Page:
Nanotechnology Now

Our NanoNews Digest Sponsors





Heifer International

Wikipedia Affiliate Button


android tablet pc

Home > Press > UC Researchers Create All-Electric Spintronics

Layout of the quantum point contact spin polarizer device.

In the diagram at left, (Left) Scanning electron micrograph of the quantum point contact schematically illustrates unpolarized (spin up and spin down) electrons incident on the left coming out of the device spin-polarized with spin up. (Right) Spatial distribution of spin polarization in the quantum point contact constriction.
Layout of the quantum point contact spin polarizer device. In the diagram at left, (Left) Scanning electron micrograph of the quantum point contact schematically illustrates unpolarized (spin up and spin down) electrons incident on the left coming out of the device spin-polarized with spin up. (Right) Spatial distribution of spin polarization in the quantum point contact constriction.

Abstract:
A multidisciplinary team of UC researchers is the first to find an innovative and novel way to control an electron's spin orientation using purely electrical means.

UC Researchers Create All-Electric Spintronics

Cincinnati, OH | Posted on October 29th, 2009

Their findings were recently published in the prestigious, high-profile journal "Nature Nanotechnology," in an article titled "All-Electric Quantum Point Contact Spin-Polarizer."
(Here: www.nature.com/nnano/journal/vaop/ncurrent/full/nnano.2009.240.html)

For decades, the transistors inside radios, televisions and other everyday electronic items have transmitted data by controlling the movement of the charge of an electron. Scientists have since discovered that transistors that function by controlling an electron's spin instead of its charge would use less energy, generate less heat and operate at higher speeds. This has resulted in a new field of research spin electronics or spintronics that offers one of the most promising paradigms for the development of novel devices for use in the post-CMOS (complementary metal-oxide-semiconductor) era.

"Until now, scientists have attempted to develop spin transistors by incorporating local ferromagnets into device architectures. This results in significant design complexities, especially in view of the rising demand for smaller and smaller transistors," says Philippe Debray, research professor in the Department of Physics in the McMicken College of Arts & Sciences. "A far better and practical way to manipulate the orientation of an electron's spin would be by using purely electrical means, like the switching on and off of an electrical voltage. This will be spintronics without ferromagnetism or all-electric spintronics, the holy grail of semiconductor spintronics."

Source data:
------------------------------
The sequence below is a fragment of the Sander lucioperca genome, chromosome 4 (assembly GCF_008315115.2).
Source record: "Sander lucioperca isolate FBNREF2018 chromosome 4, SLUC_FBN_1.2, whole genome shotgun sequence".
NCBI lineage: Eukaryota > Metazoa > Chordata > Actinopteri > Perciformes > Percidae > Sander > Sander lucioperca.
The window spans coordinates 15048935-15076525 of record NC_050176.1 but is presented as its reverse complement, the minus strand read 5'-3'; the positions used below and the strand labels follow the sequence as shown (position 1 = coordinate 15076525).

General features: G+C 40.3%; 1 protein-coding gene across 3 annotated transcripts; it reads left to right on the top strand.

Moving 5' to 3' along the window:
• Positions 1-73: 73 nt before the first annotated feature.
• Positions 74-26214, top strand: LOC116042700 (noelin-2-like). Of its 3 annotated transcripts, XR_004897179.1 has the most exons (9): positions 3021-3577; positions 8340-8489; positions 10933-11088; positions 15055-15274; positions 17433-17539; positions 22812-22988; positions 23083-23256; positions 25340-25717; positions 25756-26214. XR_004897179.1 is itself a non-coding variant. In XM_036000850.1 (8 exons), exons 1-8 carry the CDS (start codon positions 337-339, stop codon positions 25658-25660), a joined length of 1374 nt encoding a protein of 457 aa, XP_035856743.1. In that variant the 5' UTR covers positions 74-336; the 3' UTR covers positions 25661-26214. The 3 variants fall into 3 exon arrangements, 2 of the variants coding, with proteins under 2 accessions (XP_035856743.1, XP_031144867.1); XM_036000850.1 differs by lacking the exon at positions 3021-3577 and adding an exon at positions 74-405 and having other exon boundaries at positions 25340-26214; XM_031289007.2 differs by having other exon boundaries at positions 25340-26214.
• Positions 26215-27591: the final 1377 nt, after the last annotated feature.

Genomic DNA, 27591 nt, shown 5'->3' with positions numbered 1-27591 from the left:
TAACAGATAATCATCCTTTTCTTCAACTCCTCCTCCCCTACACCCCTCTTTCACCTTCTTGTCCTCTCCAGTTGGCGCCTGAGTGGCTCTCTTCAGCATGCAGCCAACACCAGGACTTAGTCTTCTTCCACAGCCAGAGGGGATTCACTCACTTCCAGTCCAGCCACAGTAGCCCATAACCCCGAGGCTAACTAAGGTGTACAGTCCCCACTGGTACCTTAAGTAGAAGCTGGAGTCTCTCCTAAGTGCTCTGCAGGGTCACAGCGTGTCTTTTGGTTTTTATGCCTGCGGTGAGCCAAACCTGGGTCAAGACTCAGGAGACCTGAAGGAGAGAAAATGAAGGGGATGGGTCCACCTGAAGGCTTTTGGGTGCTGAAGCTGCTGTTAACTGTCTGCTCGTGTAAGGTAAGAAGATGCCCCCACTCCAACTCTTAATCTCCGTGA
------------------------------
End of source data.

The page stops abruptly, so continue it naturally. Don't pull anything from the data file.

The team of researchers led by Debray and Professor Marc Cahay (Department of Electrical and Computer Engineering) is the first to find an innovative and novel way to control an electron's spin orientation using purely electrical means.

"We used a quantum point contact a short quantum wire made from the semiconductor indium arsenide to generate strongly spin-polarized current by tuning the potential confinement of the wire by bias voltages of the gates that create it," Debray says.

Debray continues, "The key condition for the success of the experiment is that the potential confinement of the wire must be asymmetric the transverse opposite edges of the quantum point contact must be asymmetrical. This was achieved by tuning the gate voltages. This asymmetry allows the electrons thanks to relativistic effects to interact with their surroundings via spin-orbit coupling and be polarized. The coupling triggers the spin polarization and the Coulomb electron-electron interaction enhances it."

Controlling spin electronically has major implications for the future development of spin devices. The work by Debray's team is the first step. The next experimental step would be to achieve the same results at a higher temperature using a different material such as gallium arsenide.